Introduction to ecosystems
Introduction to ecosystems

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Introduction to ecosystems

Week 2: Understanding ecosystems


Ecosystems comprise more than relationships between organisms in the habitat. They are affected by factors such as light, water, carbon dioxide and nutrients and, of course, human activity.

It is nearly impossible to understand all the interactions occurring in a given ecosystem at any one time, but it is possible to observe the types of interactions that are present – and there are six, described by Dr Mike Gillman in the following video. Analysing interactions in terms of these types can help to define the boundaries of a system, though this is not an easy task. Dr Vincent Gauci considers the routes of energy loss in ecosystems.

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There are two main ways of defining what we mean by an ecosystem. Some people talk of organisms that share similar conditions. But a more useful definition is to talk about how organisms interact, how they work as a system. This is what Arthur Townsley had in mind when he coined the phrase. So ecosystems are all about interactions. And if we're going to get to grips with ecosystems, we've got to get to grips with those different interactions. But hang on, there's billions and billions of different interactions between millions of different species. Now obviously, we're not going to be able to analyse every single last one of those, but what we can do is look at the different types of interactions. Luckily, there's not so many of those. It's all about energy and nutrients. The ultimate energy source is the sun, and most plants interact with it using photosynthesis to turn the sun's energy into their own chemical energy. That energy is then passed on through a range of different feeding interactions. One way to classify all the different types of interactions is according to whether organisms have a net gain or a net loss from any interaction, whether they win or lose. Any win or loss of nutrients or energy may be vital. Winning or losing can affect whether any one organism survives or dies. There are six possible outcomes that are observed in natural systems. Commensalism, in which one species gains and there is no effect on the other species. Mutualism, in which both species gain. Parasitism, predation, and herbivory, where one species loses and one gains. And competition, where both species lose, or both individuals within a species lose. Analysing interactions like this helps us to understand what's going on in the ecosystem. It can also help us define an ecosystem's boundaries, which aren't always as clear-cut as you might think.
You could have a very simple ecosystem that has an apparent boundary in a pond or a lake. But the situation then gets more complicated because you then have runoff from the surrounding hills, and that brings nutrients into the lake. And so, it's not quite as easy as you think it might be.
So interactions help us to define the boundaries of an ecosystem. But in order to understand the functioning, we need much more detailed information. We need to know about energy. We need to know about the rate of transfer, we need to know about the route of transfer, and we need to know about the efficiency of transfer. And that brings us back to the primary source of energy, the sun.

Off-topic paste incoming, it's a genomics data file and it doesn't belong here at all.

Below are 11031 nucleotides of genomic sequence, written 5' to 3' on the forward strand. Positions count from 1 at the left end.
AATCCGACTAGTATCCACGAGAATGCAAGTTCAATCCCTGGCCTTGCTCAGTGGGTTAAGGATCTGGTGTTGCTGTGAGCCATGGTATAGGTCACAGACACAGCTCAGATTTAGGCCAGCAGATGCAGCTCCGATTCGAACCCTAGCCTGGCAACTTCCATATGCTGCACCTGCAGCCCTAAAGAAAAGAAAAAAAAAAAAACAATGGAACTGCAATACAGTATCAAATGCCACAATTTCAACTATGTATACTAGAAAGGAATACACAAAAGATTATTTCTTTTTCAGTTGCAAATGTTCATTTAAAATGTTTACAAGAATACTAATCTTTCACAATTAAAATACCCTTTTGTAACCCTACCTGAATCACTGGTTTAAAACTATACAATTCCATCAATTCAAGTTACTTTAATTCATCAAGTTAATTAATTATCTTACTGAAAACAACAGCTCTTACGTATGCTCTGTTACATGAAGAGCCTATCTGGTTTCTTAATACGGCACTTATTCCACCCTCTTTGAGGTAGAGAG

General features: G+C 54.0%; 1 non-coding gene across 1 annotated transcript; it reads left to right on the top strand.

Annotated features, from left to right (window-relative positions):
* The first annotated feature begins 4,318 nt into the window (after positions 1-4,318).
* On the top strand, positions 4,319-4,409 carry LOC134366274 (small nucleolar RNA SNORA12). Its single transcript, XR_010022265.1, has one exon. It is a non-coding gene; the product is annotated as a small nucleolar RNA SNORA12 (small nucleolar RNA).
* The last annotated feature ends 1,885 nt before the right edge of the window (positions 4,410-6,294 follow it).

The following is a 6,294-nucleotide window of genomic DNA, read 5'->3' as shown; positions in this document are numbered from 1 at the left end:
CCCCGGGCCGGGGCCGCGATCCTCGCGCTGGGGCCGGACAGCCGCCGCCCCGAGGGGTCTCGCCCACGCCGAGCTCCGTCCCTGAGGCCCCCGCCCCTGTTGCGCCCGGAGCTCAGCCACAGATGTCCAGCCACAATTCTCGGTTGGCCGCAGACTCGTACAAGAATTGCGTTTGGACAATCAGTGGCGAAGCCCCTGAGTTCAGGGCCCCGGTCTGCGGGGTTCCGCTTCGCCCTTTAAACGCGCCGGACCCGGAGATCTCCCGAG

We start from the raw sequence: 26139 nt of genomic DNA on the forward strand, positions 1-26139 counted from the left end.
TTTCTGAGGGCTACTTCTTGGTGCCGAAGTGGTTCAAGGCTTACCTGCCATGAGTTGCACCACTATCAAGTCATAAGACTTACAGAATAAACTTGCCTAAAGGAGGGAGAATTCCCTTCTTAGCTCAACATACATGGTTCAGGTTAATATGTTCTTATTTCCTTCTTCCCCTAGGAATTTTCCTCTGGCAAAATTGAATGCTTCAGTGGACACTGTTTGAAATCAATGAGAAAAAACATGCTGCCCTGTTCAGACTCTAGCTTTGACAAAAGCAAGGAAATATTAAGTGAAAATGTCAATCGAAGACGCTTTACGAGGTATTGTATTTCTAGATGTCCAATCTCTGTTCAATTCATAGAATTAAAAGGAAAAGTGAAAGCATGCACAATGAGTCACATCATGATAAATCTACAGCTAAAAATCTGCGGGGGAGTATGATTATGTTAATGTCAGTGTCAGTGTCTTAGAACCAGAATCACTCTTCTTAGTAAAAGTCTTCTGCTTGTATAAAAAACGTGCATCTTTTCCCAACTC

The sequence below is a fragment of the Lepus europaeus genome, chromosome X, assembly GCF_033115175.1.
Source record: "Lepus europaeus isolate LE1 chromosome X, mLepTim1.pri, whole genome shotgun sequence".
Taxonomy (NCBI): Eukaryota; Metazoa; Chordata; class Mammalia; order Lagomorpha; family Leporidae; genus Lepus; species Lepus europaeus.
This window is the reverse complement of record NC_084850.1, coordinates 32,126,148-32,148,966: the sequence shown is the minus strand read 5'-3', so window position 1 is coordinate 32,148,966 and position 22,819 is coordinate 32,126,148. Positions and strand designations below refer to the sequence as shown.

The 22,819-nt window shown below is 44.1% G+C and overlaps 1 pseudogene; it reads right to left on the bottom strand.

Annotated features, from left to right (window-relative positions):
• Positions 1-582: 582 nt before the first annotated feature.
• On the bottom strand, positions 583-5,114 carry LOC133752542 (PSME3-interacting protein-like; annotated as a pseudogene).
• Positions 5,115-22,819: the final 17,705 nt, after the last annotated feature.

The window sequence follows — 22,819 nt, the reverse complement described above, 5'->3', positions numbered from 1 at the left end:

We have a waveform of energy coming through the atmosphere from the sun and light, and that gets converted to a chemical form of energy. Now that chemical form of energy uses carbon, so you're making sugars and starches. Of all the sunlight that comes into the Earth's atmosphere, about 8% is trapped by green plants through photosynthesis, and we call that gross primary productivity. Now, of that 8%, about 50% is immediately respired out, so the carbon that's been fixed then leaves the plant, the remaining 50% goes into building the plant tissues. That can be leaves and stems. But also into leaving a little extra for a bad day, winter time. There'll be some that'll be stored away in roots and rhizomes, and a little bit will also go into reproduction. So, the manufacture of seeds.
There are four ways in which the plant's energy can be passed on within the ecosystem. It could be stored as perennial biomass. It can pass as dead tissue to decomposers. It can get eaten with its energy passing on to herbivores. Or it could be passed on through what's called soluble losses.
Some of this carbon that has gone into the plant then leaks out through its roots. This form of carbon could be considered a loss from the plant, but actually the plant is investing in a process that actually assists it.
It may be a loss to the individual plant, but it can be thought of as an investment in the whole ecosystem, a kind of plant tax if you like, and it can make a huge difference.
If you consider trees and forests, they develop these interactions with what we call mycorrhizae. Now these mycorrhizae do something that the plant can't. They're particularly good at taking nutrients out of the soil. In giving those nutrients to the plant, in return, they will get a source of carbohydrate or sugar, which sustains them. About a quarter or carbon loss from the plant goes into this mycorrhizae, and this interaction is actually responsible for a huge amount of what we call soil respiration; that is the CO2 that is lost from the forest floor. So it's tremendously important in terms of the cycling of carbon in an ecosystem.
It's not always a win-win scenario. Some net production is simply lost, washed away, or leached out. No system is perfectly efficient, and ecosystems are no different. Some are more efficient than others. Understanding the types of interactions and the flow of energy and nutrients is vital to understanding how ecosystems work.
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